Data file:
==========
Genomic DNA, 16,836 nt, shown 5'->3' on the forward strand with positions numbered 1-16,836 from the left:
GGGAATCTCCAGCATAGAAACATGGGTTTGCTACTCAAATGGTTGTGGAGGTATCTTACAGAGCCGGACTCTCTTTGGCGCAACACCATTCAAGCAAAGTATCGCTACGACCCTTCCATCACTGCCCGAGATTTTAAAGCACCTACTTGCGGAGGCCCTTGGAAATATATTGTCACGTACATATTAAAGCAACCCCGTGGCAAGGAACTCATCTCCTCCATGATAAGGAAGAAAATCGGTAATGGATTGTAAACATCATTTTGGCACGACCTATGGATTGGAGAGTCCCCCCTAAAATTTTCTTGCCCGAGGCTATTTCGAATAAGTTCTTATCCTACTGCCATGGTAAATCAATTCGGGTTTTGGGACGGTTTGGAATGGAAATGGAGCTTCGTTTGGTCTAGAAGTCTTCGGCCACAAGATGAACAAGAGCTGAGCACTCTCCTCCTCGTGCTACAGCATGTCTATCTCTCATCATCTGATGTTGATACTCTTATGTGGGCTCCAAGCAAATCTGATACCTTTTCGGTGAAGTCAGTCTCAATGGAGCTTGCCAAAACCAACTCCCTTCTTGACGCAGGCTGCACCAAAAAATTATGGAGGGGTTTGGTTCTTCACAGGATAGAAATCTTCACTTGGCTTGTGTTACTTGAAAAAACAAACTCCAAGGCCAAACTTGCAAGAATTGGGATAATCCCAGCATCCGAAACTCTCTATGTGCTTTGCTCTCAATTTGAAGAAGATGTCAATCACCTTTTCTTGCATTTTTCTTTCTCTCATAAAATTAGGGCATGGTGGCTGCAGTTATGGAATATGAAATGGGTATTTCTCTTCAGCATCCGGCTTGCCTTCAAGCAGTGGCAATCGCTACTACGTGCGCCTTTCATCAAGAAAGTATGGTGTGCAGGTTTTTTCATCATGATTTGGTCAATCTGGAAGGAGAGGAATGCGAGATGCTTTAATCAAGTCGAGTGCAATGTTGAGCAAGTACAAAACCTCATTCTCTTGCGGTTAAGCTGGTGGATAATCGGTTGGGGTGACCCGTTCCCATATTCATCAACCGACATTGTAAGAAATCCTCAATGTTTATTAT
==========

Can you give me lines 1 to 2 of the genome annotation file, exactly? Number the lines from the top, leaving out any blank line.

Genomic DNA, 16,836 nt, shown 5'->3' on the forward strand with positions numbered 1-16,836 from the left:
GGGAATCTCCAGCATAGAAACATGGGTTTGCTACTCAAATGGTTGTGGAGGTATCTTACAGAGCCGGACTCTCTTTGGCGCAACACCATTCAAGCAAAGTATCGCTACGACCCTTCCATCACTGCCCGAGATTTTAAAGCACCTACTTGCGGAGGCCCTTGGAAATATATTGTCACGTACATATTAAAGCAACCCCGTGGCAAGGAACTCATCTCCTCCATGATAAGGAAGAAAATCGGTAATGGATTGTAAACATCATTTTGGCACGACCTATGGATTGGAGAGTCCCCCCTAAAATTTTCTTGCCCGAGGCTATTTCGAATAAGTTCTTATCCTACTGCCATGGTAAATCAATTCGGGTTTTGGGACGGTTTGGAATGGAAATGGAGCTTCGTTTGGTCTAGAAGTCTTCGGCCACAAGATGAACAAGAGCTGAGCACTCTCCTCCTCGTGCTACAGCATGTCTATCTCTCATCATCTGATGTTGATACTCTTATGTGGGCTCCAAGCAAATCTGATACCTTTTCGGTGAAGTCAGTCTCAATGGAGCTTGCCAAAACCAACTCCCTTCTTGACGCAGGCTGCACCAAAAAATTATGGAGGGGTTTGGTTCTTCACAGGATAGAAATCTTCACTTGGCTTGTGTTACTTGAAAAAACAAACTCCAAGGCCAAACTTGCAAGAATTGGGATAATCCCAGCATCCGAAACTCTCTATGTGCTTTGCTCTCAATTTGAAGAAGATGTCAATCACCTTTTCTTGCATTTTTCTTTCTCTCATAAAATTAGGGCATGGTGGCTGCAGTTATGGAATATGAAATGGGTATTTCTCTTCAGCATCCGGCTTGCCTTCAAGCAGTGGCAATCGCTACTACGTGCGCCTTTCATCAAGAAAGTATGGTGTGCAGGTTTTTTCATCATGATTTGGTCAATCTGGAAGGAGAGGAATGCGAGATGCTTTAATCAAGTCGAGTGCAATGTTGAGCAAGTACAAAACCTCATTCTCTTGCGGTTAAGCTGGTGGATAATCGGTTGGGGTGACCCGTTCCCATATTCATCAACCGACATTGTAAGAAATCCTCAATGTTTATTAT